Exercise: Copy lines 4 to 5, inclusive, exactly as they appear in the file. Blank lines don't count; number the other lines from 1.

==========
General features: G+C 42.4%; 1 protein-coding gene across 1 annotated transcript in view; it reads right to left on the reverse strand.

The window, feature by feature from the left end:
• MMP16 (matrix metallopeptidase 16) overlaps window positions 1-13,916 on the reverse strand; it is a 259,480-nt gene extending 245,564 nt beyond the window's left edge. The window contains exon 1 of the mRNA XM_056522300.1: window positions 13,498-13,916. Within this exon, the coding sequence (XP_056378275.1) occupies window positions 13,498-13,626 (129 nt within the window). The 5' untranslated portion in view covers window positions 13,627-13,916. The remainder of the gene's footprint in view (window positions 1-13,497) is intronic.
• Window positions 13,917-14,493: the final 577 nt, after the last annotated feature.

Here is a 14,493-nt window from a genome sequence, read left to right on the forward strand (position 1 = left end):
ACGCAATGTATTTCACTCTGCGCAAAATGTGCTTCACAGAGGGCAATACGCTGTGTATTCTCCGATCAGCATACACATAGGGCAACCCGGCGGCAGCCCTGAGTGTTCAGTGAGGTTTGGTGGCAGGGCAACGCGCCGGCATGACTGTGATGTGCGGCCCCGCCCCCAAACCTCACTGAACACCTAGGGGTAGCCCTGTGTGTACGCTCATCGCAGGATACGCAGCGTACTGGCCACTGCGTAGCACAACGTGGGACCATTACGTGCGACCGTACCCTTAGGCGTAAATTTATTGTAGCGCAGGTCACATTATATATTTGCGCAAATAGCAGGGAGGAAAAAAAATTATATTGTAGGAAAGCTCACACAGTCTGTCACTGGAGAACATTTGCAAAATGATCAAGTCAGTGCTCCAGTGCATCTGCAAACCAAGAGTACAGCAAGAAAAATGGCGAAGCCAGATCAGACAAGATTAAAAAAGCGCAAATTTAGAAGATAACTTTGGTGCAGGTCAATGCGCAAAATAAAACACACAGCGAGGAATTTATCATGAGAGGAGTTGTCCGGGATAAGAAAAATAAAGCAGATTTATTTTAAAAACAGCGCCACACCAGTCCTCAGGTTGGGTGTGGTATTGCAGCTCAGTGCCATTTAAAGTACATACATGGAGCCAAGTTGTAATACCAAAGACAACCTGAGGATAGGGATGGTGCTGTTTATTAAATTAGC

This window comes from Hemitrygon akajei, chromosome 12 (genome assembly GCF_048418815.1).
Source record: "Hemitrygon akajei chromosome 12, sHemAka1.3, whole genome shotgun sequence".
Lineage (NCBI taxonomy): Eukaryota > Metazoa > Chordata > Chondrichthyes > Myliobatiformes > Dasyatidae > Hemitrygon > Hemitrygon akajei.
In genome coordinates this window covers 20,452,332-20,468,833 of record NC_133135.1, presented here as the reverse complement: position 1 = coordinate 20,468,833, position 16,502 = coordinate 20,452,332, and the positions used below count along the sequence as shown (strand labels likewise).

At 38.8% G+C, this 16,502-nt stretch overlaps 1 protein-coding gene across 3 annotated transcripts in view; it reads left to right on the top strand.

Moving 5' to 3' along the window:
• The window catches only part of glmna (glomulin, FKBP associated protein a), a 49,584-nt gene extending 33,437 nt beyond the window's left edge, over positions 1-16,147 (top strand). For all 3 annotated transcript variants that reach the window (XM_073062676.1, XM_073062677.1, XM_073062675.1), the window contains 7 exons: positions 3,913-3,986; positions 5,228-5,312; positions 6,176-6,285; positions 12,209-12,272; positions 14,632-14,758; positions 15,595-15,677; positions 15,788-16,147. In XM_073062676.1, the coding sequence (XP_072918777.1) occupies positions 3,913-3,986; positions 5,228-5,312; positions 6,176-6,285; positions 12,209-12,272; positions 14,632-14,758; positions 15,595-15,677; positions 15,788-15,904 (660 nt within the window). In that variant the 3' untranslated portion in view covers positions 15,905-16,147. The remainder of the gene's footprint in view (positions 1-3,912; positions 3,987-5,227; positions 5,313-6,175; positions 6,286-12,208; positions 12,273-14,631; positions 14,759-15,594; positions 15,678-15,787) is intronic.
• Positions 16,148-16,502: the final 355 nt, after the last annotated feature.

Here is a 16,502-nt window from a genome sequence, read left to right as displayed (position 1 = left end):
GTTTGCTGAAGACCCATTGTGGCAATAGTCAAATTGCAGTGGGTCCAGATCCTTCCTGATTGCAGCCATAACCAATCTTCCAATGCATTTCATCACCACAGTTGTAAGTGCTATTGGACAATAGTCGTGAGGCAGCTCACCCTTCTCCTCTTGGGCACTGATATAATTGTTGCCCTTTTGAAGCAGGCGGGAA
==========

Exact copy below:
• Window positions 13,917-14,493: the final 577 nt, after the last annotated feature.

Here is a 14,493-nt window from a genome sequence, read left to right on the forward strand (position 1 = left end):